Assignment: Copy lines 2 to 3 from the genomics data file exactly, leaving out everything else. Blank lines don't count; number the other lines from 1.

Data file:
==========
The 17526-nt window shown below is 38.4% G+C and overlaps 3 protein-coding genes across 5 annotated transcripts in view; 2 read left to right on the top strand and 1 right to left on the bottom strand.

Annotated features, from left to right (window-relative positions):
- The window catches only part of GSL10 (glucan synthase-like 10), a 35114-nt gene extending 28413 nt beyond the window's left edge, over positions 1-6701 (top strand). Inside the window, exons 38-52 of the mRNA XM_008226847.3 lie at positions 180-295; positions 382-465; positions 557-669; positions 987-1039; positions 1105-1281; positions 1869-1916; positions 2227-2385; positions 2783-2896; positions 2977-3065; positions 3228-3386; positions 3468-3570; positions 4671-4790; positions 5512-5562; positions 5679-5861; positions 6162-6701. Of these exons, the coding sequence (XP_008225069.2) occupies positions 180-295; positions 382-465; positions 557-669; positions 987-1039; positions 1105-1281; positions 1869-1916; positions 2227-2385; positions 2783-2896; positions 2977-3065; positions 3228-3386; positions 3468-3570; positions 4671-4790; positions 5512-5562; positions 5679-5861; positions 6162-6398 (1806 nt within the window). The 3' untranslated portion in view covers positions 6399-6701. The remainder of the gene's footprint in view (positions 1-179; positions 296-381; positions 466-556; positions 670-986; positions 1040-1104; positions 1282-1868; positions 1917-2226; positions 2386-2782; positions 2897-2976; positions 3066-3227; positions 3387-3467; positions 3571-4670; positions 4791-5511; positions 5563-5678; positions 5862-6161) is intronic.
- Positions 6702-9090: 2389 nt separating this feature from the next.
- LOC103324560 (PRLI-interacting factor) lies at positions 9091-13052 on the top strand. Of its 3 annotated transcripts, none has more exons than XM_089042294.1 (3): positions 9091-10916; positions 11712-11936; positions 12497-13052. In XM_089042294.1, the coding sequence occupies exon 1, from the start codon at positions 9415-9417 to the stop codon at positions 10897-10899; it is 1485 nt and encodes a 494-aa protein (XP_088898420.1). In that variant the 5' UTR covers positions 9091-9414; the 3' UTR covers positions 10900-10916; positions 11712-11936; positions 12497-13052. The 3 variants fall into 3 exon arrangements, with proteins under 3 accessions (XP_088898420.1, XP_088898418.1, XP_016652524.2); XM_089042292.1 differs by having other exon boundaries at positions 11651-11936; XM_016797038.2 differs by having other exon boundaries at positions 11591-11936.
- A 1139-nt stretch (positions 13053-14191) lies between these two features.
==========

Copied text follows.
Annotated features, from left to right (window-relative positions):
- The window catches only part of GSL10 (glucan synthase-like 10), a 35114-nt gene extending 28413 nt beyond the window's left edge, over positions 1-6701 (top strand). Inside the window, exons 38-52 of the mRNA XM_008226847.3 lie at positions 180-295; positions 382-465; positions 557-669; positions 987-1039; positions 1105-1281; positions 1869-1916; positions 2227-2385; positions 2783-2896; positions 2977-3065; positions 3228-3386; positions 3468-3570; positions 4671-4790; positions 5512-5562; positions 5679-5861; positions 6162-6701. Of these exons, the coding sequence (XP_008225069.2) occupies positions 180-295; positions 382-465; positions 557-669; positions 987-1039; positions 1105-1281; positions 1869-1916; positions 2227-2385; positions 2783-2896; positions 2977-3065; positions 3228-3386; positions 3468-3570; positions 4671-4790; positions 5512-5562; positions 5679-5861; positions 6162-6398 (1806 nt within the window). The 3' untranslated portion in view covers positions 6399-6701. The remainder of the gene's footprint in view (positions 1-179; positions 296-381; positions 466-556; positions 670-986; positions 1040-1104; positions 1282-1868; positions 1917-2226; positions 2386-2782; positions 2897-2976; positions 3066-3227; positions 3387-3467; positions 3571-4670; positions 4791-5511; positions 5563-5678; positions 5862-6161) is intronic.